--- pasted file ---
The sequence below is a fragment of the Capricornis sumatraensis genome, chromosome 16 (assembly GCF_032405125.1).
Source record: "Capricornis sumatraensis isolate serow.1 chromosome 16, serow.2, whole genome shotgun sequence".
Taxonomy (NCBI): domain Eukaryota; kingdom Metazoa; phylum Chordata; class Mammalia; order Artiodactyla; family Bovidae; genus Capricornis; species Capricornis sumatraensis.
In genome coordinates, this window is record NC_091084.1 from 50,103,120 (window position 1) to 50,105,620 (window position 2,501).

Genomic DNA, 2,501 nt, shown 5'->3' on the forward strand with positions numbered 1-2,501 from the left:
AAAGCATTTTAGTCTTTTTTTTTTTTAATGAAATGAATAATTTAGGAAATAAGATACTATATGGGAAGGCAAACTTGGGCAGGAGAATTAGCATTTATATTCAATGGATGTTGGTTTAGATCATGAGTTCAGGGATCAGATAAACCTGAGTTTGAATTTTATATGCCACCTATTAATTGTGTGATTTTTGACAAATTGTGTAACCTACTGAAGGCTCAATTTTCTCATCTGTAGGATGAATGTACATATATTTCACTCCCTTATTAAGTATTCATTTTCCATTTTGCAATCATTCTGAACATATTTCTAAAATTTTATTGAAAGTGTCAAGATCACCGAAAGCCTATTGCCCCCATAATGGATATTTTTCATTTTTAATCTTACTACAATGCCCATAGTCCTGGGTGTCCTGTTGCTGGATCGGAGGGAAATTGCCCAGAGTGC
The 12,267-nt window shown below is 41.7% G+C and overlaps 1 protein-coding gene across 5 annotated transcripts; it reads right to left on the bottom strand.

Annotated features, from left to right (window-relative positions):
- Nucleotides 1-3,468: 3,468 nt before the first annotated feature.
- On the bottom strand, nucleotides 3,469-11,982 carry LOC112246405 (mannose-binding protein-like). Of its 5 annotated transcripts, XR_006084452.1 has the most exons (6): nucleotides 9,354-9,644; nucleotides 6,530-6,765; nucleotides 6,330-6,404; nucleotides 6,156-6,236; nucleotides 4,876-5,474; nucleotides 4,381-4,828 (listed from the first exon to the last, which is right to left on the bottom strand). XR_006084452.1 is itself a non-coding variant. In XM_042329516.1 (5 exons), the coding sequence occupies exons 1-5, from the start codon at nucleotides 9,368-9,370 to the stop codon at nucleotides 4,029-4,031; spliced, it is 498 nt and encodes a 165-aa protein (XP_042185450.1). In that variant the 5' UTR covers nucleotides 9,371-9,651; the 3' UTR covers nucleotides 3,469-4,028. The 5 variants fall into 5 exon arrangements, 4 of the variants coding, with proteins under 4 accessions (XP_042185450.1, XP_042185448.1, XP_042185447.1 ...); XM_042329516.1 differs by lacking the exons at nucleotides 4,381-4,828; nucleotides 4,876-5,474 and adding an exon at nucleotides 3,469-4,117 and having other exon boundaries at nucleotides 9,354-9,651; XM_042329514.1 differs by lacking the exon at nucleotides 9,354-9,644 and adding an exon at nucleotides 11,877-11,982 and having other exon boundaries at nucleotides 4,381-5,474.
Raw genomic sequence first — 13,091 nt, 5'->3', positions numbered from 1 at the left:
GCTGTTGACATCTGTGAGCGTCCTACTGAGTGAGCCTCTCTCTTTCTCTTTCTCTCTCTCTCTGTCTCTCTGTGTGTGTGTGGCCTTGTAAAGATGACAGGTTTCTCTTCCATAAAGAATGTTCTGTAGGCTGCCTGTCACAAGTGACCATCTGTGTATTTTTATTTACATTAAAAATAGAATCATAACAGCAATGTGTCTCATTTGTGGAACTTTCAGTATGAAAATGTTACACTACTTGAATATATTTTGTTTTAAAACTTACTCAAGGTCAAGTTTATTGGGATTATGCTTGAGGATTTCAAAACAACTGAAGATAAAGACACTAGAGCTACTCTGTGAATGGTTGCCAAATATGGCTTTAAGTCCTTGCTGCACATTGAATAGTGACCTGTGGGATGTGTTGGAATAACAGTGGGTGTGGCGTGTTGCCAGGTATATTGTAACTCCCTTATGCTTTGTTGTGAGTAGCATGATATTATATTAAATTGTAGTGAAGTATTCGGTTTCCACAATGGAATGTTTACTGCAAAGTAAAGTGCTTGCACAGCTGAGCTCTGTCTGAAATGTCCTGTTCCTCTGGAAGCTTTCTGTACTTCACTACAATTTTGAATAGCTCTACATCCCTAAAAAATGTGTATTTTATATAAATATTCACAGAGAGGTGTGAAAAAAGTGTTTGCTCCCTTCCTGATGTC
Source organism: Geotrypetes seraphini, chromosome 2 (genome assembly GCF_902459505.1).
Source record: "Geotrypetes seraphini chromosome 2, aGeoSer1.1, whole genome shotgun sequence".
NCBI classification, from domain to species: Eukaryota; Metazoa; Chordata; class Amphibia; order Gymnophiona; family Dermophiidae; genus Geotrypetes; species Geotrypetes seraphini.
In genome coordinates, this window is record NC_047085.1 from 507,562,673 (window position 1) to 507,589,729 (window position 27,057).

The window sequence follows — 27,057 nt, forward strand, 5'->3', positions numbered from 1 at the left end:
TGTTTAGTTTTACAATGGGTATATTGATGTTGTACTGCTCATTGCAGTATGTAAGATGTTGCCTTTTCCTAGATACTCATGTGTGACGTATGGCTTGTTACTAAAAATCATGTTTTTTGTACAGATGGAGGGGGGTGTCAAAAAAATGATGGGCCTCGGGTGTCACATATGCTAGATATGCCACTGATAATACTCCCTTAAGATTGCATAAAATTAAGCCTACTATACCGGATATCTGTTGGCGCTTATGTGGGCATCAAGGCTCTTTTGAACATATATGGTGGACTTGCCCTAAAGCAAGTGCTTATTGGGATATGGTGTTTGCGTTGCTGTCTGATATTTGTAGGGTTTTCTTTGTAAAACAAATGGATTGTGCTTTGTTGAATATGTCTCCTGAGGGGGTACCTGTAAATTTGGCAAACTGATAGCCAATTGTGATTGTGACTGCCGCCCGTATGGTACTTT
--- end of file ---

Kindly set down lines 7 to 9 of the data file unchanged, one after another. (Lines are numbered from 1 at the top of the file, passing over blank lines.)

The 12,267-nt window shown below is 41.7% G+C and overlaps 1 protein-coding gene across 5 annotated transcripts; it reads right to left on the bottom strand.

Annotated features, from left to right (window-relative positions):
- Nucleotides 1-3,468: 3,468 nt before the first annotated feature.